That makes a whole lot of sense to me. With most people carrying around smart phones or tablets, internet access is all around us, especially here in Korea. It might seem like its unavoidable, but the truth is that you have a choice. There are ways to moderate your usage. Unfortunately, these days it takes an active effort to do so.
1.) I set a number of times per day that I check my e-mail, Facebook, blog replies, etc.(when I’m not at work sitting in front of computer). For example, on Saturday and Sundays I try to check my e-mail and Facebook only twice; once in the morning and once in the evening. After work on weekdays, I try to make it just one time. When I do log on, I try not to spend more than 10-15 minutes surfing. This has proven to be a lot more difficult than I expected. Last weekend I went an entire day without turning on my computer, but I found myself thinking about and wanting to go online, even while I was out and about with Val. Yikes!
2.) If you have a smart phone (which I don’t but Val does and this is his suggestion), turn off your notifications so your phone doesn’t beep every time you get an e-mail, Facebook response, or new tweet for someone you’re following. Your inbox and Facebook page are still at your disposable, you just have to make the effort to go there to look. You can easily do tip #1 with this method because you’re not being beckoned by your phone every 5 minutes.
3.) (numbers 1 & 2 will be much easier if you…) Post less on the internet. The less you post or comment on, the less notifications you have, the less you have to look at, thus the less time you will spend online. As much as you desire to tweet about the delicious sandwich you just ate or post on your Facebook status about how you’re at the grocery store with this person and this person at this location and OMG they have cabbage in stock!, hold your tongue and make the active choice not to. Chances are people don’t give a crap about that stuff anyway.
6.) If these seem too daunting for you, if anything, simply make the polite effort to keep your phone away when you’re with friends. One of the things I hate the most is when friends have their cell phone on the table in front of them while we are at dinner, coffee, or just hanging out. If conversation lulls for more than 10 seconds, my friends’ heads are down, looking at their phone. Unless you’re waiting for an important phone call, this is downright rude. This rule does not change if you’re with your best friend or your brother or at a job interview or at a party. It’s rude, no matter the situation. It really surprises me how many people don’t seem to realize that.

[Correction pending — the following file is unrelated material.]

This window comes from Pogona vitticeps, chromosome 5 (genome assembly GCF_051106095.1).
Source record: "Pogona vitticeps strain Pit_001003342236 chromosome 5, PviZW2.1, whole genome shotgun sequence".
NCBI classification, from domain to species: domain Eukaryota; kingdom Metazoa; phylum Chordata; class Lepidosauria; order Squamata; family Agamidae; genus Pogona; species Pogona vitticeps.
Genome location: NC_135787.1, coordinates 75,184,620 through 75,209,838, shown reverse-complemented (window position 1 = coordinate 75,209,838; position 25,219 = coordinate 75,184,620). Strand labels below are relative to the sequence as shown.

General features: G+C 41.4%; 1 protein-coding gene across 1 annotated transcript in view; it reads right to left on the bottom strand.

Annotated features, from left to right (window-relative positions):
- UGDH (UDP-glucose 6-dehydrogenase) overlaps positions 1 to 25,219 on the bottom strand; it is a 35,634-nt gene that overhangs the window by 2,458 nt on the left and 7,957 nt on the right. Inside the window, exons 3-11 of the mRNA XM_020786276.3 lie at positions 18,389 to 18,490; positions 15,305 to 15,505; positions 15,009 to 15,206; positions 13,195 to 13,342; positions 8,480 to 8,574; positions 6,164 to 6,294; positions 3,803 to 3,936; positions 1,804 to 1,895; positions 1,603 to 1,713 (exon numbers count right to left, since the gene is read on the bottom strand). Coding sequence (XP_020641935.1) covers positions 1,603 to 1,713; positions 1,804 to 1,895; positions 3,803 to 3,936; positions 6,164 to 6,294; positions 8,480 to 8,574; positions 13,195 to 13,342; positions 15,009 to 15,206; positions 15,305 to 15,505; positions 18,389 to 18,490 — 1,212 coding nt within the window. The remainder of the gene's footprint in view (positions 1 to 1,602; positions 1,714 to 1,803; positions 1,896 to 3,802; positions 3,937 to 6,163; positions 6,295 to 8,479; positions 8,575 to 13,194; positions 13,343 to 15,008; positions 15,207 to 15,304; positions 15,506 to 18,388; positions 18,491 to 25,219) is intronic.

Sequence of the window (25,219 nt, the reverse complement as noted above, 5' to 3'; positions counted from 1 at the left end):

On that note, when the moment comes that your phone does ring or beep or vibrate or set off fireworks or whatever they do these days, excuse yourself before answering. Same thing applies if you suddenly have the urge to check something on the Internet from your phone. Basic manners, people!! Don’t forget them.
Mrs. Peacock would be ashamed.
My journey of disconnecting from the Internet has been a short one so far (only a few weeks) but it has proven to be difficult. This proves all the more to me that an Internet dependence exists in my life. These days, people may believe that Internet addiction is just a part of life and it's not a problem because everyone has it. If everyone has a problem, is it a problem, or a social behavior? Oh the philosophical and sociological questions that be. Either way, if Internet dependence is just a fact of life today, then that is very, very sad life we are living. If people don't start to recognize this problem, humans will live out the rest of our existence with our heads down, eyes on our phones and computers. So look up! Enjoy the beautiful world that is around you. Observe the faces, the architecture, the fly on the wall, the rice paddies flying by you on the train (OK maybe that just applies to me in Korea). Have a short conversation with the stranger sitting next to you on the bus. Read a book. Read a magazine. Close your eyes and really listen to that music that's playing in your headphones or from your laptop speakers. There aren't hard things to do. It's what people did before smart phones and computers. Heck, its probably what YOU did about 6 years ago. The Internet will always be there, so join me in my effort to take the precious time we have and enjoy the world and the company around us right now. Here, I'll start. I'm ending this entry now. I will read it over, edit it, and then I will then press the "Publish Post" button and enter these thoughts into the cyber universe, open to any and all comments. I PROMISE not to incessently check for comments on this blog entry, or on the Facebook post I will make to share this blog. In fact, I will wait until I get home to post it, so I'm not tempted while I'm sitting in front of my work computer for the rest of the day. It will be really, really hard. But I promise I will do it. And when I promise you, Almighty Internet, I can't go on back it.